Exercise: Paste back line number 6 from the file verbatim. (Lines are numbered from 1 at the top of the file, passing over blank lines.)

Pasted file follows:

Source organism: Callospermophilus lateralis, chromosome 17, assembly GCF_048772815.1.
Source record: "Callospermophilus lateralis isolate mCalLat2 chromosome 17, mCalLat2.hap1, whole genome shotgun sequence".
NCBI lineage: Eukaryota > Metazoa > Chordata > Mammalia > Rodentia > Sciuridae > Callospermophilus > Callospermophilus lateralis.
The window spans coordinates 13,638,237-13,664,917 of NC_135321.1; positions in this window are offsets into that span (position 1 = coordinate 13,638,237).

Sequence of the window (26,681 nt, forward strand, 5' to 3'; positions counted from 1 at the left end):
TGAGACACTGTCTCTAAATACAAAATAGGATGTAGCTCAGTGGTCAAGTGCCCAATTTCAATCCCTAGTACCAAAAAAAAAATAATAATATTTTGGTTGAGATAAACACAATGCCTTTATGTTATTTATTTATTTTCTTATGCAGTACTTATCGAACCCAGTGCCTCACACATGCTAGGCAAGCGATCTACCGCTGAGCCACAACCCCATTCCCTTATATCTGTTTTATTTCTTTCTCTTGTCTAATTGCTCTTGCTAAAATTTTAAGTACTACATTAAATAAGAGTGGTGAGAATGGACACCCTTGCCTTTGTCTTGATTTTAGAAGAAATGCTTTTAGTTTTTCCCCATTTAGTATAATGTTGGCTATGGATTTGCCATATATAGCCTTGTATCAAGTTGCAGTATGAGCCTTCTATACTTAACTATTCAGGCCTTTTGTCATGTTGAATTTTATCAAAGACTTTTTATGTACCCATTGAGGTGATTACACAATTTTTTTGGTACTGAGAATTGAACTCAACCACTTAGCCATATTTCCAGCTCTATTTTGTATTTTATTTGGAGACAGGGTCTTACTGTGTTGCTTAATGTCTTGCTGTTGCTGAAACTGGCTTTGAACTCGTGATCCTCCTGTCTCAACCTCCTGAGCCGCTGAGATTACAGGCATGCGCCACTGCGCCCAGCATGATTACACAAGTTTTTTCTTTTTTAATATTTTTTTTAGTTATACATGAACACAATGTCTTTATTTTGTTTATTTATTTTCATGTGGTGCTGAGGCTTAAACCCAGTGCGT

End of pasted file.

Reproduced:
TGAGACACTGTCTCTAAATACAAAATAGGATGTAGCTCAGTGGTCAAGTGCCCAATTTCAATCCCTAGTACCAAAAAAAAAATAATAATATTTTGGTTGAGATAAACACAATGCCTTTATGTTATTTATTTATTTTCTTATGCAGTACTTATCGAACCCAGTGCCTCACACATGCTAGGCAAGCGATCTACCGCTGAGCCACAACCCCATTCCCTTATATCTGTTTTATTTCTTTCTCTTGTCTAATTGCTCTTGCTAAAATTTTAAGTACTACATTAAATAAGAGTGGTGAGAATGGACACCCTTGCCTTTGTCTTGATTTTAGAAGAAATGCTTTTAGTTTTTCCCCATTTAGTATAATGTTGGCTATGGATTTGCCATATATAGCCTTGTATCAAGTTGCAGTATGAGCCTTCTATACTTAACTATTCAGGCCTTTTGTCATGTTGAATTTTATCAAAGACTTTTTATGTACCCATTGAGGTGATTACACAATTTTTTTGGTACTGAGAATTGAACTCAACCACTTAGCCATATTTCCAGCTCTATTTTGTATTTTATTTGGAGACAGGGTCTTACTGTGTTGCTTAATGTCTTGCTGTTGCTGAAACTGGCTTTGAACTCGTGATCCTCCTGTCTCAACCTCCTGAGCCGCTGAGATTACAGGCATGCGCCACTGCGCCCAGCATGATTACACAAGTTTTTTCTTTTTTAATATTTTTTTTAGTTATACATGAACACAATGTCTTTATTTTGTTTATTTATTTTCATGTGGTGCTGAGGCTTAAACCCAGTGCGT